Warhammer is the most recognisable and financially successful franchise in the wargaming world. There’s a running joke that Games Workshop is single handily supporting the UK economy during the pandemic, with sales rising by a third to an astonishing £350 million.
That’s in part because Warhammer is not a cheap hobby and it’s easy to spend £100 on each of the new box sets that come out almost monthly, and that’s without considering additional financial layouts for paints, brushes, glue, and scenery. But this is nothing compared to the time commitment, as for every army that gets to the light of the tabletop there’s 20 stacked unpainted on a shelf.
Cavill explains how miniature wargaming has two halves to: ‘There’s the painting/modelling side of the hobby, and then there’s the gaming side of the hobby.’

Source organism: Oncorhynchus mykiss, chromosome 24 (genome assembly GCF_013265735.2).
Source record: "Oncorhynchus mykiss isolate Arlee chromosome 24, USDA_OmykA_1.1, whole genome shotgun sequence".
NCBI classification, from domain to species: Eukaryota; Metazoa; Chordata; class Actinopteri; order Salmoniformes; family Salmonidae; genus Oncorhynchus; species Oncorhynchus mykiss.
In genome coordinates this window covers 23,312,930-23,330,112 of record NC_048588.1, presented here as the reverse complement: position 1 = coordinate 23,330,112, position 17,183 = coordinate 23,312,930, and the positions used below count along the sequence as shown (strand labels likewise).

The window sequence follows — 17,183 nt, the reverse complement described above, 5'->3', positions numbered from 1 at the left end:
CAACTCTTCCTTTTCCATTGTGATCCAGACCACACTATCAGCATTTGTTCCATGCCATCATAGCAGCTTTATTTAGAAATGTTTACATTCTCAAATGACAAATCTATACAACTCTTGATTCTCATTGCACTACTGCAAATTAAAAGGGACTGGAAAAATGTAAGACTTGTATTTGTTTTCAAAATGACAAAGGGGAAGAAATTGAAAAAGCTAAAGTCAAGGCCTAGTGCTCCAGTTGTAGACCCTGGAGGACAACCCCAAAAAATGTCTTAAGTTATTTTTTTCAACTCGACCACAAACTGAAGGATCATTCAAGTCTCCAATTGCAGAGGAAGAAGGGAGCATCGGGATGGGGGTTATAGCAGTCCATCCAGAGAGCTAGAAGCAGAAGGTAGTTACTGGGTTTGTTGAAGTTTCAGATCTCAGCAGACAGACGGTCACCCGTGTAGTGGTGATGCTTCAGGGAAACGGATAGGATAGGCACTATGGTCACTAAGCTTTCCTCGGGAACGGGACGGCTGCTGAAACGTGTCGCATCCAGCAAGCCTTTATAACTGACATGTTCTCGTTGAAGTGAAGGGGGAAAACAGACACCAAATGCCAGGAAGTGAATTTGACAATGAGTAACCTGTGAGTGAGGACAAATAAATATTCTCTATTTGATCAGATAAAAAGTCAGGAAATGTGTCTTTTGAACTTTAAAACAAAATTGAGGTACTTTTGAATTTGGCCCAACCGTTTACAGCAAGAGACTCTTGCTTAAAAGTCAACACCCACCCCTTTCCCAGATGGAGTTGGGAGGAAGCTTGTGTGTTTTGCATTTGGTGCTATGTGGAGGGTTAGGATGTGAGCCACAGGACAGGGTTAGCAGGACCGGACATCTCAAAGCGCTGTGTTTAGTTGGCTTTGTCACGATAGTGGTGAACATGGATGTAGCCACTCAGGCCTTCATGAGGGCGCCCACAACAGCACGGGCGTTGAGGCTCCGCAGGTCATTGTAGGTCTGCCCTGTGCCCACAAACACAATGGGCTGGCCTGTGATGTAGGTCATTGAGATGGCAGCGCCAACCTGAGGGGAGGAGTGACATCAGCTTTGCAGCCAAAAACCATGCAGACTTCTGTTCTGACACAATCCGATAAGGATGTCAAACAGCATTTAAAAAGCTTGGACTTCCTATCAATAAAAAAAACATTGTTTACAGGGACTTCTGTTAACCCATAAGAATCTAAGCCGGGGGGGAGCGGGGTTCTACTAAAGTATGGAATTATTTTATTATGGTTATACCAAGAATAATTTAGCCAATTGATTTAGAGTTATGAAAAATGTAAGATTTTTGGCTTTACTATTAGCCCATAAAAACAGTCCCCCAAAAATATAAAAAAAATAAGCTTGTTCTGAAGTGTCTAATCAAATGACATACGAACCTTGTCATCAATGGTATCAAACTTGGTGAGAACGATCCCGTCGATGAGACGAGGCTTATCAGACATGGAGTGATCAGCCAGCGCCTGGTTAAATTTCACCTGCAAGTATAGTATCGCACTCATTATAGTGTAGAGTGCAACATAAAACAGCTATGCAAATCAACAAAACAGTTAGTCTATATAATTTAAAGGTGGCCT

You have to wonder though, considering his star status and social circle who does Cavill play Warhammer with? We suspect that he is primarily one of the painting community, which tends to be much more diverse and inclusive than the gaming community, which can be quite intimidating to break into as a new player. But then again, maybe Simon Pegg and Tom Cruise pop round to his house at the weekend for a game of Blood Bowl? Much stranger things have happened in Hollywood.
If you’ve walked past a Warhammer store and been intrigued by the impressive miniature landscapes, and battlegrounds populated with armies of orcs, elves, and humans, hopefully Cavill has made it all seem a little less intimidating.
Warhammer is becoming more accessible, as rules are constantly updated and more skirmish games – which tend to be quicker and easier to play – are released. Games such as Kill Team, Blood Bowl, and War Cry are smaller scale and don’t need you to spend £500 to start playing a game, or anything close to that.
Cavill tends to favour Warhammer 40,000 over the fantasy setting. The iconic miniature of this game is the Space Marine and these troops come in many flavours, such as White Scars and Raven Guard – all with different stats and abilities (video game Space Marine 2 was announced just the other day).